I went into this morning excited that the Leafs were already down Shawn Matthias. Waking up and immediately seeing Roman Polak and Nick Spaling make departures has essentially helped the trade deadline deliver on my expectations. Everything else that happens beyond now is just gravy, beautiful, delicious gravy.
This week the Power Rankings are going to focus on the keepers. It’s time to rank the Leafs top to bottom on how much we want to see the players sticking with the Leafs after the trade deadline. Take this with a bit of a grain of salt, since really after the top three it starts becoming more about this deadline not being the best time to maximize a return for that player.
1. Morgan Rielly
The combination of youth and talent easily makes Rielly the most untouchable Leaf. He may be struggling with the 1D role that has been forced on him, but that’s largely due to defensive partner Matt Hunwick, playing his wrong side, and the fact he’s still 21 years old. As the situation on the Leafs improves, it seems reasonable to expect Rielly to improve.
2. Nazem Kadri
Finding a top six center is just about as easy as finding a top pairing defender, so Kadri’s value is pretty much up there with Rielly. Nazem has rounded out his game nicely this season and he’s carved out a niche a guy who can be counted on to draw penalties. The Leafs still may struggle to capitalize on those chances, but at it’s a couple of minutes they aren’t being scored on
3. Jake Gardiner
If any player has thrived in the post Carlyle world, it’s Jake Gardiner. His offensive numbers still haven’t materialized, but his possession numbers support him being the Leafs top defender this season and one of the best for the foreseeable future.
4. Brendan Leipsic
Thank God that Leipsic got called up today so I could fill out this list with players I’d hope to see with the Leafs long term. Leipsic is of the same ilk as Komarov and Tucker, so we’ll all be prone to loving him too much. For now though, he’s cheap, has potential, and he’s new hotness, so it’s exciting to start seeing the future of this team unfold with players like him.
— Toronto Maple Leafs (@MapleLeafs) February 14, 2016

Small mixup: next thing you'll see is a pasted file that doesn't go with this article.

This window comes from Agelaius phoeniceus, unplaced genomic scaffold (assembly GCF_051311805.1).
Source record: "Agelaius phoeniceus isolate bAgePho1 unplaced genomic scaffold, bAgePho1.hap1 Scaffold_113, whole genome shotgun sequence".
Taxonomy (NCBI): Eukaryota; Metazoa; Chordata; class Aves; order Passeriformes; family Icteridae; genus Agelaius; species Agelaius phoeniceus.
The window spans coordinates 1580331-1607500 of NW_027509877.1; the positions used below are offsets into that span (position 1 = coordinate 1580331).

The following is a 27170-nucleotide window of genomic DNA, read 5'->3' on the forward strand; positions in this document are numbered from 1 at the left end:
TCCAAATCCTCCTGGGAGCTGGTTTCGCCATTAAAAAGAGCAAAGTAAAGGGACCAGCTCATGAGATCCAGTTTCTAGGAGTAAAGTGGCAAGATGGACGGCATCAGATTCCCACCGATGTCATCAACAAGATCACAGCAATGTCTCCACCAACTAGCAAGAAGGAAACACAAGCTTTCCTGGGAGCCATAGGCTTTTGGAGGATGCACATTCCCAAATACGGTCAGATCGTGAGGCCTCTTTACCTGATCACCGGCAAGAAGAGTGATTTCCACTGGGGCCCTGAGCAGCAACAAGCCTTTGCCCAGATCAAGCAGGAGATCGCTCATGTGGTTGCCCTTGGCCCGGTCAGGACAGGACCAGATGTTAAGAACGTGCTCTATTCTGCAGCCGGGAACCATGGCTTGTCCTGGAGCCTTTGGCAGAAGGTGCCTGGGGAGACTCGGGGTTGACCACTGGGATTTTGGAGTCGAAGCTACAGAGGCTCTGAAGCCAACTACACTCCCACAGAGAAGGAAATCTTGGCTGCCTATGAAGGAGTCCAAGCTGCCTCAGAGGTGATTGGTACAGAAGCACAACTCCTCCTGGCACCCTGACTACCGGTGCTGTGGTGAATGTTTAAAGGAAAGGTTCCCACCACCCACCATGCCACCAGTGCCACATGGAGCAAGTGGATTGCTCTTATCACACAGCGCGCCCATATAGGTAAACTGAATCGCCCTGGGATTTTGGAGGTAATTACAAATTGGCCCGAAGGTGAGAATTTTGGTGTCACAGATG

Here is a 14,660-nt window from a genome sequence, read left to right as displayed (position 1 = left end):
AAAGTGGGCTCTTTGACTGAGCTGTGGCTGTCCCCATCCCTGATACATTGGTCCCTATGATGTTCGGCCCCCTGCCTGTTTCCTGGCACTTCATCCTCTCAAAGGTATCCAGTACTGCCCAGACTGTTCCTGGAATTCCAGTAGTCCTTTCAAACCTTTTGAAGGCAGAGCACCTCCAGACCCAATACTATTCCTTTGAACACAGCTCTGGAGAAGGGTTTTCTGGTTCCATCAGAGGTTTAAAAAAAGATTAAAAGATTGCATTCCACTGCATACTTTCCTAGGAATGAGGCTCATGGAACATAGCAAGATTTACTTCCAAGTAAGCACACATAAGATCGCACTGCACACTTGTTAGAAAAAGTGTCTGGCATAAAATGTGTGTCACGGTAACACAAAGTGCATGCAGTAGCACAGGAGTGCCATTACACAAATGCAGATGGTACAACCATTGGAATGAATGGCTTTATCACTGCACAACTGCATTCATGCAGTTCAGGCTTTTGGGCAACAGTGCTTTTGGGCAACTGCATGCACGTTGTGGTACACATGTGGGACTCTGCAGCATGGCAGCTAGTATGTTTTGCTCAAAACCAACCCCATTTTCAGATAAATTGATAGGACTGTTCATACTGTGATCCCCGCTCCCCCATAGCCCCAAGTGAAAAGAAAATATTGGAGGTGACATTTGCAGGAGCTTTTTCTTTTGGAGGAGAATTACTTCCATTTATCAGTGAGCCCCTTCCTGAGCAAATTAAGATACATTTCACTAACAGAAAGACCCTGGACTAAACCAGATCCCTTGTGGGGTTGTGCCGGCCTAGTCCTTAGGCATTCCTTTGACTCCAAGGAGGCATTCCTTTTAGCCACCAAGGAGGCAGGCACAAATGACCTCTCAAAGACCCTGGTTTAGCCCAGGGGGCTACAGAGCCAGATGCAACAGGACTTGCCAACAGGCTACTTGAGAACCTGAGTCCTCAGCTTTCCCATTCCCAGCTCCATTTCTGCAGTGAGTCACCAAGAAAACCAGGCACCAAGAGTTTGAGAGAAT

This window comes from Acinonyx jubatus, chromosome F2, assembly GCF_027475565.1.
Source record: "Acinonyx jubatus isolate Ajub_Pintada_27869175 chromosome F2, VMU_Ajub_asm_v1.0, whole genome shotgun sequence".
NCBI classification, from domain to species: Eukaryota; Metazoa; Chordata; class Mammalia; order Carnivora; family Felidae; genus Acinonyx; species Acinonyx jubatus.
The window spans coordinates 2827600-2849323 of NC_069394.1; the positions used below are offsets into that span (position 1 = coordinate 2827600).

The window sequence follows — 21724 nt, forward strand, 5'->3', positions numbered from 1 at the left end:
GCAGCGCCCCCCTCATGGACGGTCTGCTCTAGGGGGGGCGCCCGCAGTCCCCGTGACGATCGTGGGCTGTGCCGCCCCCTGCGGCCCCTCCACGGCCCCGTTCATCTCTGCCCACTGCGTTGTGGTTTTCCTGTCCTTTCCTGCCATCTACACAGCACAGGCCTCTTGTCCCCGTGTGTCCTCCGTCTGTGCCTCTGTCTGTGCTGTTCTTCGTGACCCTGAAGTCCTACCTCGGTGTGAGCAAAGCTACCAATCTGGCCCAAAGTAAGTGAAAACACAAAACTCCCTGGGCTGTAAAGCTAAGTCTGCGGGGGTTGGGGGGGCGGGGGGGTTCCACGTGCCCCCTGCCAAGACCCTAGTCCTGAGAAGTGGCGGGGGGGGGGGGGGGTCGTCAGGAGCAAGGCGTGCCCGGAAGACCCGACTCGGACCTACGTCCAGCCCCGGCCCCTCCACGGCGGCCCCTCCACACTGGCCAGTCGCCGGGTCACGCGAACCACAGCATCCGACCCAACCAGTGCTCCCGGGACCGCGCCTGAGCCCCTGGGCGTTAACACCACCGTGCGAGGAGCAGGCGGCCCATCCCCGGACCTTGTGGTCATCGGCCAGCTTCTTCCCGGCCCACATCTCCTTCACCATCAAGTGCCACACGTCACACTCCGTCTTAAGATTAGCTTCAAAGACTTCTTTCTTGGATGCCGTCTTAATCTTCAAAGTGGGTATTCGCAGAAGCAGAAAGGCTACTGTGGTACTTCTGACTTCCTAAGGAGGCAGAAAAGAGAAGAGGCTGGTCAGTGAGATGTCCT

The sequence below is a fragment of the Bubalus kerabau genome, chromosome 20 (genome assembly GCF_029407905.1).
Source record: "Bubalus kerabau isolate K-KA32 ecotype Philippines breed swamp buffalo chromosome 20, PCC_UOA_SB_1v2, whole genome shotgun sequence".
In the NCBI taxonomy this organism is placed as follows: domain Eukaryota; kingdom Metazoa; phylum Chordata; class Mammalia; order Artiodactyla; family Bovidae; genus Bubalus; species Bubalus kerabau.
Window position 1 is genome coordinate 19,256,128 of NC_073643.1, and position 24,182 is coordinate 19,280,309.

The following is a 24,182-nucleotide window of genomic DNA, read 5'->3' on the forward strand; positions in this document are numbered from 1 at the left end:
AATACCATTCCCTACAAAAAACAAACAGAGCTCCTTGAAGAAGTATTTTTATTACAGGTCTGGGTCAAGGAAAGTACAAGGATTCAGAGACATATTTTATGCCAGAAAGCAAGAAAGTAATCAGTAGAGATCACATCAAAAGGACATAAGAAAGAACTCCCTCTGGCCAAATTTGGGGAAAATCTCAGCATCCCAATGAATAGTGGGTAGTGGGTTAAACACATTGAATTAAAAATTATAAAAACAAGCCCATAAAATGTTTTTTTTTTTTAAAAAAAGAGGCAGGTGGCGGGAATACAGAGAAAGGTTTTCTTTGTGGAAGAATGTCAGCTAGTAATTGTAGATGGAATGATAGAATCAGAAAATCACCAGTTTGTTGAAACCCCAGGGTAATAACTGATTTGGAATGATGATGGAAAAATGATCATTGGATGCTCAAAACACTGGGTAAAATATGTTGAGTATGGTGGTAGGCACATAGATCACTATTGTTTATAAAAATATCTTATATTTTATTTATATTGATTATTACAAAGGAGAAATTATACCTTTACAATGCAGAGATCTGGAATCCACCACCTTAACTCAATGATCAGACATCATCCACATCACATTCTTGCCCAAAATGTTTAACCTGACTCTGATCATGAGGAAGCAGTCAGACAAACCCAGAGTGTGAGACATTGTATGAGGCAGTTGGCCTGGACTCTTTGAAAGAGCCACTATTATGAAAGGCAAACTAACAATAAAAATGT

5. Colin Greening
Greening represents the transition from the players you truly want to keep to those you should probably keep in order to maximize the value on them. Greening hasn’t looked bad in his few games with the Leafs, and his possession numbers create hope that he can either be moved in the offseason or flipped at the next trade deadline.
6. Daniel Winnik
Similar to Greening, the value just isn’t there for Winnik this season. Winnik could be flipped, but not nearly at the return that you’d get if he had been healthy and not carrying another season cap hit at more than $2M.
7. Josh Leivo
In his limited bit of time with the Leafs before winding up on the injured reserve, Josh Leivo showed so signs that he might be able to fill a role in the NHL. While he’s far from spectacular, he seems capable of filling in, and offers a cheap forward option for next season, with a greater upside than you may receive with bringing in another UFA.
8. Peter Holland
Holland has been a very serviceable player for the Leafs this season, and he’s one that can potentially be brought back on the cheap. It’s hard to imagine that flipping him for a 3rd or later round pick would ever yield the Leafs a player as good as Holland, so might as well find out what they have in him.
9. James van Riemsdyk
JVR isn’t someone who the Leafs should be looking to keep long term, but he’s certainly not going to be at his peak value while he’s still on the injured reserve. The Leafs are probably better off to wait for his return, and then hope that he can establish a real value for himself by the summer.
10. Leo Komarov
As someone who has been pushing to sell Komarov for the better part of the season, I think I’m now ready to transition to holding onto him until around the draft. There very well could be a team looking to add this “All-Star” to their roster for their playoff push, and if they are willing to pay a premium, fantastic, but I think it’s much more likely that coming out of the playoffs where everyone has spent the entire playoff run falling in love with the heart and soul player of the Stanley Cup Champions, that’s when someone like Komarov is going to be truly seen as a commodity.
Everyone else with some term left on their contract has a bit of an honourable mention here. In a lot of cases it’s probably best to maximize the return or not rush into a deal just because you’re excited that someone showed some interest in Jonathan Bernier. Term players like Joffrey Lupul and Jared Cowen are the likely exceptions here, as buyout candidates anything and everything is value compared to them.